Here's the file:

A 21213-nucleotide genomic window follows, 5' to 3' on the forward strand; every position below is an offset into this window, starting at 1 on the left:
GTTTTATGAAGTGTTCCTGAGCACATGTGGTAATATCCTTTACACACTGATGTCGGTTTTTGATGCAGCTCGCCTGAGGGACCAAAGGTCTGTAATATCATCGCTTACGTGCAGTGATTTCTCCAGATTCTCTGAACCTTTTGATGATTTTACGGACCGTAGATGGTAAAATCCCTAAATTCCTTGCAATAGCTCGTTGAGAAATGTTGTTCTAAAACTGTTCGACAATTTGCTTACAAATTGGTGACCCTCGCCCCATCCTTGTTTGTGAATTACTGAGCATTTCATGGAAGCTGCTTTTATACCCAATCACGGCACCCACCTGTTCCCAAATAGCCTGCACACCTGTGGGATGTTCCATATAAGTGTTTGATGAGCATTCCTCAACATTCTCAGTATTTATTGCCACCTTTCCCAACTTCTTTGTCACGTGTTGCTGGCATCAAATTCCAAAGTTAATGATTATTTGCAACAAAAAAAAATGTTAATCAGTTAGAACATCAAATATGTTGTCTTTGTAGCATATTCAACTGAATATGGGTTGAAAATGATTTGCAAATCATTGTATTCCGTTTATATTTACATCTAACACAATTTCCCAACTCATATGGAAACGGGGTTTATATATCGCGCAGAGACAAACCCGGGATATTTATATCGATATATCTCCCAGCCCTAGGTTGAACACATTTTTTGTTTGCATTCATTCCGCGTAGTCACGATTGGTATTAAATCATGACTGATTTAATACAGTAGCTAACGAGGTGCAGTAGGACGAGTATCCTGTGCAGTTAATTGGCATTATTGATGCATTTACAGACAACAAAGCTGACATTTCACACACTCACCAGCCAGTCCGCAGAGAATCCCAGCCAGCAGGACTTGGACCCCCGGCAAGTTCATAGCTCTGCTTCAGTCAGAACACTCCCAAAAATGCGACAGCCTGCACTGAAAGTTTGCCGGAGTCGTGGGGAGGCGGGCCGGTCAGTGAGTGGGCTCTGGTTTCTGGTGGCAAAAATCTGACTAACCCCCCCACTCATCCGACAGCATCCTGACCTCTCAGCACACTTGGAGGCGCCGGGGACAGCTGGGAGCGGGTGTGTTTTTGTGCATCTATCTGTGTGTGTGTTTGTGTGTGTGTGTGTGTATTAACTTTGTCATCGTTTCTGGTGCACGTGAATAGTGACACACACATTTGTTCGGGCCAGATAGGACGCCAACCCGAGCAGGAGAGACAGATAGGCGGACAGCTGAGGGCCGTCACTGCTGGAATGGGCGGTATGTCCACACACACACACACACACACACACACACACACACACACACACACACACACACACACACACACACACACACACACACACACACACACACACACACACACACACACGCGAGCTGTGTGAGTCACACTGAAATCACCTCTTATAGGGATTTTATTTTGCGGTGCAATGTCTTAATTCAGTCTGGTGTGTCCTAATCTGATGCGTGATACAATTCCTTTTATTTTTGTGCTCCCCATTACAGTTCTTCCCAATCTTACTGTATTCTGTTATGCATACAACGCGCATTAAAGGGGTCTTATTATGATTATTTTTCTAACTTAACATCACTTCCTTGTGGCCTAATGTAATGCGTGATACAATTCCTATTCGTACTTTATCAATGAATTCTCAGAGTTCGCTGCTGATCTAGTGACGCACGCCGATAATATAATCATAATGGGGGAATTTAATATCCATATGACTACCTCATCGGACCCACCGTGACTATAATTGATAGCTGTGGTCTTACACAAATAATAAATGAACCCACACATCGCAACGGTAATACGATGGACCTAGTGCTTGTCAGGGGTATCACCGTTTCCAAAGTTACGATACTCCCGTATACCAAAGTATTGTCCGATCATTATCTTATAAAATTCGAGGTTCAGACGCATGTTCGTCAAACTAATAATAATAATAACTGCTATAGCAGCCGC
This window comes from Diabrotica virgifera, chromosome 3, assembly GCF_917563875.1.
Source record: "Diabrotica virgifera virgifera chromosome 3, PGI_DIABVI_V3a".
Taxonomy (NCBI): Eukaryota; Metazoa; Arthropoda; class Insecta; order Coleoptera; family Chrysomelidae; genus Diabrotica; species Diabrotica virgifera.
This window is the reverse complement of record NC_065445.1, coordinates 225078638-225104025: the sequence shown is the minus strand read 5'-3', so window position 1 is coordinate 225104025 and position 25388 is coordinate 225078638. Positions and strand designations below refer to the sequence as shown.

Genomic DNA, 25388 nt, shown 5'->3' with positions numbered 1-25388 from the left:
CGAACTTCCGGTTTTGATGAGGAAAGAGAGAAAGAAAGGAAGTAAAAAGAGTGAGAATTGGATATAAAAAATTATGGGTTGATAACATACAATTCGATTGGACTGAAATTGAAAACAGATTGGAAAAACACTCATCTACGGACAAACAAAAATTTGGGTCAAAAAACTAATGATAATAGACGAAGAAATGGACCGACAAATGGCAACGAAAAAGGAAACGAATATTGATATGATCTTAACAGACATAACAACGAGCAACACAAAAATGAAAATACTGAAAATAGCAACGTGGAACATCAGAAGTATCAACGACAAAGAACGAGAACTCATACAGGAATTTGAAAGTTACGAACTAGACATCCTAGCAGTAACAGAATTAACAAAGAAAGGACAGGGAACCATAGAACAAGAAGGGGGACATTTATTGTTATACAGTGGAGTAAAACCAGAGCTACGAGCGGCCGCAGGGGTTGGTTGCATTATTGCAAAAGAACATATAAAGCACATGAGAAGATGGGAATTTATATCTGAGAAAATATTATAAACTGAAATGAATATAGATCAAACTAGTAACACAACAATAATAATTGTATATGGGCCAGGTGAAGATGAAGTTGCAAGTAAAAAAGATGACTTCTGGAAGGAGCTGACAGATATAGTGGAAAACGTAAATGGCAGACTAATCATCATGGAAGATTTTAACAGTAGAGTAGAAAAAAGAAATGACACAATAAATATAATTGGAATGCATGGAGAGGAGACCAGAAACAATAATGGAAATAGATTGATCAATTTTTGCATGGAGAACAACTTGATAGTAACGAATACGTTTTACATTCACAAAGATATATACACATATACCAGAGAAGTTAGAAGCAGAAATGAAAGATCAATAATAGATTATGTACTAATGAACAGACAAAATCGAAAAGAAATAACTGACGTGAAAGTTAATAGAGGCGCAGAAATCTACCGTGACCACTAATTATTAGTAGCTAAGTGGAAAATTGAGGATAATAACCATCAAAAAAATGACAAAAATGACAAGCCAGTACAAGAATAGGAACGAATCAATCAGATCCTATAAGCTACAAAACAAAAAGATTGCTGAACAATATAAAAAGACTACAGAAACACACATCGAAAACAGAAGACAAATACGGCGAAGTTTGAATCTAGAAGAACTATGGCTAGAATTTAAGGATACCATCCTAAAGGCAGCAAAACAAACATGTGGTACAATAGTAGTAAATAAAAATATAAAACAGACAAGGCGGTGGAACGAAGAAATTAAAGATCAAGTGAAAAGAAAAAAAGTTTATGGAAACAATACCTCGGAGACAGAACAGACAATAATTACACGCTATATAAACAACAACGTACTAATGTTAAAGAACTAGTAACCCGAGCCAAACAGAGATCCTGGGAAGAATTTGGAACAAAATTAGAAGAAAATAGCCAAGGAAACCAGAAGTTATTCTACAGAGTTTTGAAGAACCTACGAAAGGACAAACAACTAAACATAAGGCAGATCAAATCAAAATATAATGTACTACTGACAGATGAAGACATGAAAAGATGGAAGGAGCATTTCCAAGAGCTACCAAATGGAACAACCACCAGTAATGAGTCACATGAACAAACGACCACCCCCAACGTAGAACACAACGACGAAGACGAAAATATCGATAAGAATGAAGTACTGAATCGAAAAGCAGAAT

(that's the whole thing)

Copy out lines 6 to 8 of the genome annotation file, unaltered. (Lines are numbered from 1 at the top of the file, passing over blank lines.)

This window is the reverse complement of record NC_065445.1, coordinates 225078638-225104025: the sequence shown is the minus strand read 5'-3', so window position 1 is coordinate 225104025 and position 25388 is coordinate 225078638. Positions and strand designations below refer to the sequence as shown.

Genomic DNA, 25388 nt, shown 5'->3' with positions numbered 1-25388 from the left:
CGAACTTCCGGTTTTGATGAGGAAAGAGAGAAAGAAAGGAAGTAAAAAGAGTGAGAATTGGATATAAAAAATTATGGGTTGATAACATACAATTCGATTGGACTGAAATTGAAAACAGATTGGAAAAACACTCATCTACGGACAAACAAAAATTTGGGTCAAAAAACTAATGATAATAGACGAAGAAATGGACCGACAAATGGCAACGAAAAAGGAAACGAATATTGATATGATCTTAACAGACATAACAACGAGCAACACAAAAATGAAAATACTGAAAATAGCAACGTGGAACATCAGAAGTATCAACGACAAAGAACGAGAACTCATACAGGAATTTGAAAGTTACGAACTAGACATCCTAGCAGTAACAGAATTAACAAAGAAAGGACAGGGAACCATAGAACAAGAAGGGGGACATTTATTGTTATACAGTGGAGTAAAACCAGAGCTACGAGCGGCCGCAGGGGTTGGTTGCATTATTGCAAAAGAACATATAAAGCACATGAGAAGATGGGAATTTATATCTGAGAAAATATTATAAACTGAAATGAATATAGATCAAACTAGTAACACAACAATAATAATTGTATATGGGCCAGGTGAAGATGAAGTTGCAAGTAAAAAAGATGACTTCTGGAAGGAGCTGACAGATATAGTGGAAAACGTAAATGGCAGACTAATCATCATGGAAGATTTTAACAGTAGAGTAGAAAAAAGAAATGACACAATAAATATAATTGGAATGCATGGAGAGGAGACCAGAAACAATAATGGAAATAGATTGATCAATTTTTGCATGGAGAACAACTTGATAGTAACGAATACGTTTTACATTCACAAAGATATATACACATATACCAGAGAAGTTAGAAGCAGAAATGAAAGATCAATAATAGATTATGTACTAATGAACAGACAAAATCGAAAAGAAATAACTGACGTGAAAGTTAATAGAGGCGCAGAAATCTACCGTGACCACTAATTATTAGTAGCTAAGTGGAAAATTGAGGATAATAACCATCAAAAAAATGACAAAAATGACAAGCCAGTACAAGAATAGGAACGAATCAATCAGATCCTATAAGCTACAAAACAAAAAGATTGCTGAACAATATAAAAAGACTACAGAAACACACATCGAAAACAGAAGACAAATACGGCGAAGTTTGAATCTAGAAGAACTATGGCTAGAATTTAAGGATACCATCCTAAAGGCAGCAAAACAAACATGTGGTACAATAGTAGTAAATAAAAATATAAAACAGACAAGGCGGTGGAACGAAGAAATTAAAGATCAAGTGAAAAGAAAAAAAGTTTATGGAAACAATACCTCGGAGACAGAACAGACAATAATTACACGCTATATAAACAACAACGTACTAATGTTAAAGAACTAGTAACCCGAGCCAAACAGAGATCCTGGGAAGAATTTGGAACAAAATTAGAAGAAAATAGCCAAGGAAACCAGAAGTTATTCTACAGAGTTTTGAAGAACCTACGAAAGGACAAACAACTAAACATAAGGCAGATCAAATCAAAATATAATGTACTACTGACAGATGAAGACATGAAAAGATGGAAGGAGCATTTCCAAGAGCTACCAAATGGAACAACCACCAGTAATGAGTCACATGAACAAACGACCACCCCCAACGTAGAACACAACGACGAAGACGAAAATATCGATAAGAATGAAGTACTGAATCGAAAAGCAGAAT